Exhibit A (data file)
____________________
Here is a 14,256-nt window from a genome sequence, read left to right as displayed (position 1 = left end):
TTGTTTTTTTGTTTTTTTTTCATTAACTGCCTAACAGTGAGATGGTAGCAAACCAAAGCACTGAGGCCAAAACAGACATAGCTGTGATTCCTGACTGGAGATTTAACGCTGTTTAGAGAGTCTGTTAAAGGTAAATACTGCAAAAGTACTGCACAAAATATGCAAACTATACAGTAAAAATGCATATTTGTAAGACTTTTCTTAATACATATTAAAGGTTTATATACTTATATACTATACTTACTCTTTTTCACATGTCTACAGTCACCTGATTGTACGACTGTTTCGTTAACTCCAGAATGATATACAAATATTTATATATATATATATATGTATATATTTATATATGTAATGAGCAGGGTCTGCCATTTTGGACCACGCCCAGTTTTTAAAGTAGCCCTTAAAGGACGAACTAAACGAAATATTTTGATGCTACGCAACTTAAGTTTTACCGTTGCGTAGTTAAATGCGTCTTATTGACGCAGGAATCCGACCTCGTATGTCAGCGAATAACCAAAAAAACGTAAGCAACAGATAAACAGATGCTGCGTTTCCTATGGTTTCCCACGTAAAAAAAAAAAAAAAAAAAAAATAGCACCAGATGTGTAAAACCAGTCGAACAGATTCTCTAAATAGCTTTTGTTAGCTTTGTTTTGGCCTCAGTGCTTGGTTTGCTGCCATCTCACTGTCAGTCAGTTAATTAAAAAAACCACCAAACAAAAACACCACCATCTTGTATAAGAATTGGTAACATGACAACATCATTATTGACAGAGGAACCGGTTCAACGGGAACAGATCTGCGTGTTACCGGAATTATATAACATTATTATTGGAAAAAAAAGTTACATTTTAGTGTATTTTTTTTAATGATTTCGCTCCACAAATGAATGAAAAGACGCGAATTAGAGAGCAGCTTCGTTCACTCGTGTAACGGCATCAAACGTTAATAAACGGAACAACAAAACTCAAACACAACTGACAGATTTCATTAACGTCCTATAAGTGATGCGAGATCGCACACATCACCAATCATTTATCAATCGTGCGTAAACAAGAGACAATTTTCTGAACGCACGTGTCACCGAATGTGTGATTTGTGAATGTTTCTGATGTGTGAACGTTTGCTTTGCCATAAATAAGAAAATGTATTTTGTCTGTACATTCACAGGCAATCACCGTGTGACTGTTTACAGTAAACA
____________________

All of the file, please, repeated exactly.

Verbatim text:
Here is a 14,256-nt window from a genome sequence, read left to right as displayed (position 1 = left end):
TTGTTTTTTTGTTTTTTTTTCATTAACTGCCTAACAGTGAGATGGTAGCAAACCAAAGCACTGAGGCCAAAACAGACATAGCTGTGATTCCTGACTGGAGATTTAACGCTGTTTAGAGAGTCTGTTAAAGGTAAATACTGCAAAAGTACTGCACAAAATATGCAAACTATACAGTAAAAATGCATATTTGTAAGACTTTTCTTAATACATATTAAAGGTTTATATACTTATATACTATACTTACTCTTTTTCACATGTCTACAGTCACCTGATTGTACGACTGTTTCGTTAACTCCAGAATGATATACAAATATTTATATATATATATATATGTATATATTTATATATGTAATGAGCAGGGTCTGCCATTTTGGACCACGCCCAGTTTTTAAAGTAGCCCTTAAAGGACGAACTAAACGAAATATTTTGATGCTACGCAACTTAAGTTTTACCGTTGCGTAGTTAAATGCGTCTTATTGACGCAGGAATCCGACCTCGTATGTCAGCGAATAACCAAAAAAACGTAAGCAACAGATAAACAGATGCTGCGTTTCCTATGGTTTCCCACGTAAAAAAAAAAAAAAAAAAAAAATAGCACCAGATGTGTAAAACCAGTCGAACAGATTCTCTAAATAGCTTTTGTTAGCTTTGTTTTGGCCTCAGTGCTTGGTTTGCTGCCATCTCACTGTCAGTCAGTTAATTAAAAAAACCACCAAACAAAAACACCACCATCTTGTATAAGAATTGGTAACATGACAACATCATTATTGACAGAGGAACCGGTTCAACGGGAACAGATCTGCGTGTTACCGGAATTATATAACATTATTATTGGAAAAAAAAGTTACATTTTAGTGTATTTTTTTTAATGATTTCGCTCCACAAATGAATGAAAAGACGCGAATTAGAGAGCAGCTTCGTTCACTCGTGTAACGGCATCAAACGTTAATAAACGGAACAACAAAACTCAAACACAACTGACAGATTTCATTAACGTCCTATAAGTGATGCGAGATCGCACACATCACCAATCATTTATCAATCGTGCGTAAACAAGAGACAATTTTCTGAACGCACGTGTCACCGAATGTGTGATTTGTGAATGTTTCTGATGTGTGAACGTTTGCTTTGCCATAAATAAGAAAATGTATTTTGTCTGTACATTCACAGGCAATCACCGTGTGACTGTTTACAGTAAACA